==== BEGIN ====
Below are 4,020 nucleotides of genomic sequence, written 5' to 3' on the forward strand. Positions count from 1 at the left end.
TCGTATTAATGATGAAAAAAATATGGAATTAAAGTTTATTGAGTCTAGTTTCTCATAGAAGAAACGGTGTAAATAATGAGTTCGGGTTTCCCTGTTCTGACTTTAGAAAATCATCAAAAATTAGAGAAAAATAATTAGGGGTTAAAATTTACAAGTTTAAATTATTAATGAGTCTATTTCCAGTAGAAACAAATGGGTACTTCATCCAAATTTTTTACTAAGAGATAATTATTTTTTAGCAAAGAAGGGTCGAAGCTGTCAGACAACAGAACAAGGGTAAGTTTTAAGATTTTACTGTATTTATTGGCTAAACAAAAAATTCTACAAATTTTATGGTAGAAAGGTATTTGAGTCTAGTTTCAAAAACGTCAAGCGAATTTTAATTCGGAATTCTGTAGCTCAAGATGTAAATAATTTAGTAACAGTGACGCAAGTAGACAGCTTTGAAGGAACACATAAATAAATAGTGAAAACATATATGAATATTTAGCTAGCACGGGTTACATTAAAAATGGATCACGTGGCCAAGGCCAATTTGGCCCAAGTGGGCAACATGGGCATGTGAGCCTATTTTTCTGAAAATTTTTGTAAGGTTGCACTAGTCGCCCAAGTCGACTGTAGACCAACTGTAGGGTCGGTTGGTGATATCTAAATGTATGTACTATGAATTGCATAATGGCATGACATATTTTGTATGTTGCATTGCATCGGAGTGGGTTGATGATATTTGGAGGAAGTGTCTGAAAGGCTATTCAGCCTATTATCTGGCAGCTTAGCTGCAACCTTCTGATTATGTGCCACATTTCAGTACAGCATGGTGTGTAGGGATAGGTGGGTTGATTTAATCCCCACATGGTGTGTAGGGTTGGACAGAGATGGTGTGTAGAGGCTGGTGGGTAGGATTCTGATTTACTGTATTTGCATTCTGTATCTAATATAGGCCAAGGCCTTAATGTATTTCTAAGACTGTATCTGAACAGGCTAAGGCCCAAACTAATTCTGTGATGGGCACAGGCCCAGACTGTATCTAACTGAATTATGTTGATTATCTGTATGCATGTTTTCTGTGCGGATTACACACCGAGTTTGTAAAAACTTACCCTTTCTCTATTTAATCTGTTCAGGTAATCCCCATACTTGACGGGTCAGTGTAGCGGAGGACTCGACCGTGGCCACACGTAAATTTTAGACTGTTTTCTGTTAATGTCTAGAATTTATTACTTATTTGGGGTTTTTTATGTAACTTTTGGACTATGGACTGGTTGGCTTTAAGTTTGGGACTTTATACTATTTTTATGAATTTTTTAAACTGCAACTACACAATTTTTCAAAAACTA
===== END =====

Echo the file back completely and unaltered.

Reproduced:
Below are 4,020 nucleotides of genomic sequence, written 5' to 3' on the forward strand. Positions count from 1 at the left end.
TCGTATTAATGATGAAAAAAATATGGAATTAAAGTTTATTGAGTCTAGTTTCTCATAGAAGAAACGGTGTAAATAATGAGTTCGGGTTTCCCTGTTCTGACTTTAGAAAATCATCAAAAATTAGAGAAAAATAATTAGGGGTTAAAATTTACAAGTTTAAATTATTAATGAGTCTATTTCCAGTAGAAACAAATGGGTACTTCATCCAAATTTTTTACTAAGAGATAATTATTTTTTAGCAAAGAAGGGTCGAAGCTGTCAGACAACAGAACAAGGGTAAGTTTTAAGATTTTACTGTATTTATTGGCTAAACAAAAAATTCTACAAATTTTATGGTAGAAAGGTATTTGAGTCTAGTTTCAAAAACGTCAAGCGAATTTTAATTCGGAATTCTGTAGCTCAAGATGTAAATAATTTAGTAACAGTGACGCAAGTAGACAGCTTTGAAGGAACACATAAATAAATAGTGAAAACATATATGAATATTTAGCTAGCACGGGTTACATTAAAAATGGATCACGTGGCCAAGGCCAATTTGGCCCAAGTGGGCAACATGGGCATGTGAGCCTATTTTTCTGAAAATTTTTGTAAGGTTGCACTAGTCGCCCAAGTCGACTGTAGACCAACTGTAGGGTCGGTTGGTGATATCTAAATGTATGTACTATGAATTGCATAATGGCATGACATATTTTGTATGTTGCATTGCATCGGAGTGGGTTGATGATATTTGGAGGAAGTGTCTGAAAGGCTATTCAGCCTATTATCTGGCAGCTTAGCTGCAACCTTCTGATTATGTGCCACATTTCAGTACAGCATGGTGTGTAGGGATAGGTGGGTTGATTTAATCCCCACATGGTGTGTAGGGTTGGACAGAGATGGTGTGTAGAGGCTGGTGGGTAGGATTCTGATTTACTGTATTTGCATTCTGTATCTAATATAGGCCAAGGCCTTAATGTATTTCTAAGACTGTATCTGAACAGGCTAAGGCCCAAACTAATTCTGTGATGGGCACAGGCCCAGACTGTATCTAACTGAATTATGTTGATTATCTGTATGCATGTTTTCTGTGCGGATTACACACCGAGTTTGTAAAAACTTACCCTTTCTCTATTTAATCTGTTCAGGTAATCCCCATACTTGACGGGTCAGTGTAGCGGAGGACTCGACCGTGGCCACACGTAAATTTTAGACTGTTTTCTGTTAATGTCTAGAATTTATTACTTATTTGGGGTTTTTTATGTAACTTTTGGACTATGGACTGGTTGGCTTTAAGTTTGGGACTTTATACTATTTTTATGAATTTTTTAAACTGCAACTACACAATTTTTCAAAAACTA